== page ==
After the seismic victory of Greece’s leftist Syriza party in national polling Sunday, the country’s new prime minister, 40-year-old Alexis Tsipras, is leading all of Europe down an uncertain path.
Syriza has vowed to renegotiate the crippling debts saddled on the Greek economy by European lenders — a move that some fear could threaten the unity of the eurozone. Tsipras and his allies, meanwhile, see their ascension as a historic opportunity, as WorldViews discussed here
Syriza, in particular, has been outspoken about the need for Germany to atone for its past in Greece, or at least show a bit more leniency now as compensation. Tsipras has campaigned on the issue for more than a year, including in the build-up to Sunday's election. "We are going to demand debt reduction, and the money Germany owes us from World War II, including reparations," he said earlier this month.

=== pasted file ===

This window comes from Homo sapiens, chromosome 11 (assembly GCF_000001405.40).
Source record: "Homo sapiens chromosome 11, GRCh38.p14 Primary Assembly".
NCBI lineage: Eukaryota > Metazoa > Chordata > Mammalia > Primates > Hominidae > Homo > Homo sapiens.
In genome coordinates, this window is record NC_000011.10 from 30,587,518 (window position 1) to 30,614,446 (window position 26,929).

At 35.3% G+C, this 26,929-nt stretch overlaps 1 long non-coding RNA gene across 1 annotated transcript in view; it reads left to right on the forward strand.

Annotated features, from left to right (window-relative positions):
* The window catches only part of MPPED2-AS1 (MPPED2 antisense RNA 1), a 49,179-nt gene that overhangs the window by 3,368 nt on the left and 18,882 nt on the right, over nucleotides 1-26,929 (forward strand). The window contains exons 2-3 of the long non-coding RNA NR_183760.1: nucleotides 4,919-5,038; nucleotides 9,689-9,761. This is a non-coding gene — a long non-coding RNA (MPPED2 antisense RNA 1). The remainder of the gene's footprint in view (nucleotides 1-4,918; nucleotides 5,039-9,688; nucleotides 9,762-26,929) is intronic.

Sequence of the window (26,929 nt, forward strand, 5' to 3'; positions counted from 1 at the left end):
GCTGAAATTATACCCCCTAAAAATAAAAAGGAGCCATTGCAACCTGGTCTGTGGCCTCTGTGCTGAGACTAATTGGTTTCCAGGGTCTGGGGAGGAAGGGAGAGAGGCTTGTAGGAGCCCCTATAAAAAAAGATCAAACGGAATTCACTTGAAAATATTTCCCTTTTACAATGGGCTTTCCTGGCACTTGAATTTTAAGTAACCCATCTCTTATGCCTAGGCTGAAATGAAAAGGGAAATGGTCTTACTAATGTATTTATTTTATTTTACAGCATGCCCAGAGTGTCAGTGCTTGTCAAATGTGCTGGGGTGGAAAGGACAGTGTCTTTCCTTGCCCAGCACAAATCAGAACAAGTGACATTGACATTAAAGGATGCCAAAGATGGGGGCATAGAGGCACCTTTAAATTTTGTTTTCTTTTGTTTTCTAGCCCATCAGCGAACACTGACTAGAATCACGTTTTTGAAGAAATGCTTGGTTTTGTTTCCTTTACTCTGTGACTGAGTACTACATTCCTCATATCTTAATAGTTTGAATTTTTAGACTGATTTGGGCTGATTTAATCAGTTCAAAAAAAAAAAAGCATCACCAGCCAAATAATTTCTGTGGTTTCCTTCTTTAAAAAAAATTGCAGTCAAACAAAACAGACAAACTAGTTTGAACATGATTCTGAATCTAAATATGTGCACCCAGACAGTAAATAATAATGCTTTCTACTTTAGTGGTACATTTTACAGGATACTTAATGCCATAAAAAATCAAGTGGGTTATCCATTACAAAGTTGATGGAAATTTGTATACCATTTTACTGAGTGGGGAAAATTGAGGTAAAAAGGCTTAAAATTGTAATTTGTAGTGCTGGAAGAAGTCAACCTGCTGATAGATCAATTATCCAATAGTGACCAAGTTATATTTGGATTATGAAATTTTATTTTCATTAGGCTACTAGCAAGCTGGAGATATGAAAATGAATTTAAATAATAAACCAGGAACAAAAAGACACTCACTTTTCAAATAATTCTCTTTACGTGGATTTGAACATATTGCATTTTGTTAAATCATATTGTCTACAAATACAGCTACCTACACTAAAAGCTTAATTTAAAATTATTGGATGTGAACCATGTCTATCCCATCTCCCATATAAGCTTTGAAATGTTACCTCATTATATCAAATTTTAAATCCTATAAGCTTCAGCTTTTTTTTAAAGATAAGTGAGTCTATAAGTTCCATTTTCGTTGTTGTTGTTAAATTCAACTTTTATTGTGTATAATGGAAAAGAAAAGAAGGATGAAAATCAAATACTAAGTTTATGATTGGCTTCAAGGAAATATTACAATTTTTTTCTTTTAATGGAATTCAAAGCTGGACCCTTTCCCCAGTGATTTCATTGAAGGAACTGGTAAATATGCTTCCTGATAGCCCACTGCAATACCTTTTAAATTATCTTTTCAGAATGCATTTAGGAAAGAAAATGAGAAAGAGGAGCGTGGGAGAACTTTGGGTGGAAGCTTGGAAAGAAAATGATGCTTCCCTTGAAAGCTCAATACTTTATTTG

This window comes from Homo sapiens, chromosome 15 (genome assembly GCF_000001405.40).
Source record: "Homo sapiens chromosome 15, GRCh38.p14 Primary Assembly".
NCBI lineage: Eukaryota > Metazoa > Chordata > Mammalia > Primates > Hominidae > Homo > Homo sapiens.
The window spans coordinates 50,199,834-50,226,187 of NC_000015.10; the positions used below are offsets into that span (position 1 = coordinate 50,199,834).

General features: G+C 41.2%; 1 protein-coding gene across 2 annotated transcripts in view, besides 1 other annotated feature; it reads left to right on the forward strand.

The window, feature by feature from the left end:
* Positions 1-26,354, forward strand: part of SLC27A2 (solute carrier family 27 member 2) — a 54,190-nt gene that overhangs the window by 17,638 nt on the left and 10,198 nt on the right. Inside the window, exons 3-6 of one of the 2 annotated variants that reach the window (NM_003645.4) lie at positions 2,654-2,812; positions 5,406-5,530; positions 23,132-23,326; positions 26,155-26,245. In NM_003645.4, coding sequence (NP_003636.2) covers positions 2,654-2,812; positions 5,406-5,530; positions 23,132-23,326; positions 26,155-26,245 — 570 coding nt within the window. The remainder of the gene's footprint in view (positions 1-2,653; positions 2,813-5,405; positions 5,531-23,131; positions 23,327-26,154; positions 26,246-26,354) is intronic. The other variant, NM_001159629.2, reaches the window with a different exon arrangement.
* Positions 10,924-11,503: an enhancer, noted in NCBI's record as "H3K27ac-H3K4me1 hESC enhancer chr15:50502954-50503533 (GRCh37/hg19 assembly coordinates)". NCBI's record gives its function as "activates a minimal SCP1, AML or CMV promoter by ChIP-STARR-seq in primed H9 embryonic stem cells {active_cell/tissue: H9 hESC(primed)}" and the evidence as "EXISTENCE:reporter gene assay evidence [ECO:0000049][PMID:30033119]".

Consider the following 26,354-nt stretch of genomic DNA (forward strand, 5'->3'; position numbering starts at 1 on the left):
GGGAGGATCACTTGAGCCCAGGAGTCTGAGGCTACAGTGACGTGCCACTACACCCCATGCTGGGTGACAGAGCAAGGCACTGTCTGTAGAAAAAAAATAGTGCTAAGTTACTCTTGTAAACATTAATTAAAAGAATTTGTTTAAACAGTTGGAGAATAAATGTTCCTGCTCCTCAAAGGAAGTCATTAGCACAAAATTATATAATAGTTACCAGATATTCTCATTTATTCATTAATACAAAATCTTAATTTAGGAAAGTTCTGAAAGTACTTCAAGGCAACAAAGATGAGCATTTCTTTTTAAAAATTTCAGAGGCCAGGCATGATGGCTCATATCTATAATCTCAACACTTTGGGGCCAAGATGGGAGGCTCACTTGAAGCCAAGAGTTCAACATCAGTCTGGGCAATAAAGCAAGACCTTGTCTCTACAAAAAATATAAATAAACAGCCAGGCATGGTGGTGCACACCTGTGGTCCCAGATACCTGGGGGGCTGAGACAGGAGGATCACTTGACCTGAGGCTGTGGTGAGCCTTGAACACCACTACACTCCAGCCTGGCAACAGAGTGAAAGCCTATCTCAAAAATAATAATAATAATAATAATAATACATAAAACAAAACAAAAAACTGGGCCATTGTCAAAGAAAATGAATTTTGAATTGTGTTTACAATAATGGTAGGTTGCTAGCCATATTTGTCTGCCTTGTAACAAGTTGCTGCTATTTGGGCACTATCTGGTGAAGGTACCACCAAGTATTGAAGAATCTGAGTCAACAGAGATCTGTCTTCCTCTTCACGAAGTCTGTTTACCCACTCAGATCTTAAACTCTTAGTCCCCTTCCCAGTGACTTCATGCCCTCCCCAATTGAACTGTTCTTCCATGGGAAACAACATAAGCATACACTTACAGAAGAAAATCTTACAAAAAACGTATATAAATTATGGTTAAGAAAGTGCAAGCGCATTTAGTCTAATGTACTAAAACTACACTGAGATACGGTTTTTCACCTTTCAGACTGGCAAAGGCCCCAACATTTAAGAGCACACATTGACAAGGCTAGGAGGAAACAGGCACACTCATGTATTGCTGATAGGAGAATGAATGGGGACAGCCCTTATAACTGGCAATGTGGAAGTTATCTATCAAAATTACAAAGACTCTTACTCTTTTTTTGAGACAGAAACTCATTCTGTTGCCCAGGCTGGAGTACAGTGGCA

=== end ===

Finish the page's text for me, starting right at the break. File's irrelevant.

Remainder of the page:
A 2013 study carried out by the previous Greek government of defeated Prime Minister Antonis Samaras estimated that Germany owed Greece some $200 billion for damages incurred during the Nazi occupation, the cost of rebuilding destroyed infrastructure as well as loans Nazi authorities forced Greece to pay between 1942 and 1944. The Samaras government, whose critics accused of being handmaidens to Brussels' harsh mandates, did little with the report. Another advocacy group claims that the sum owed to Greece could be as much as $677 billion.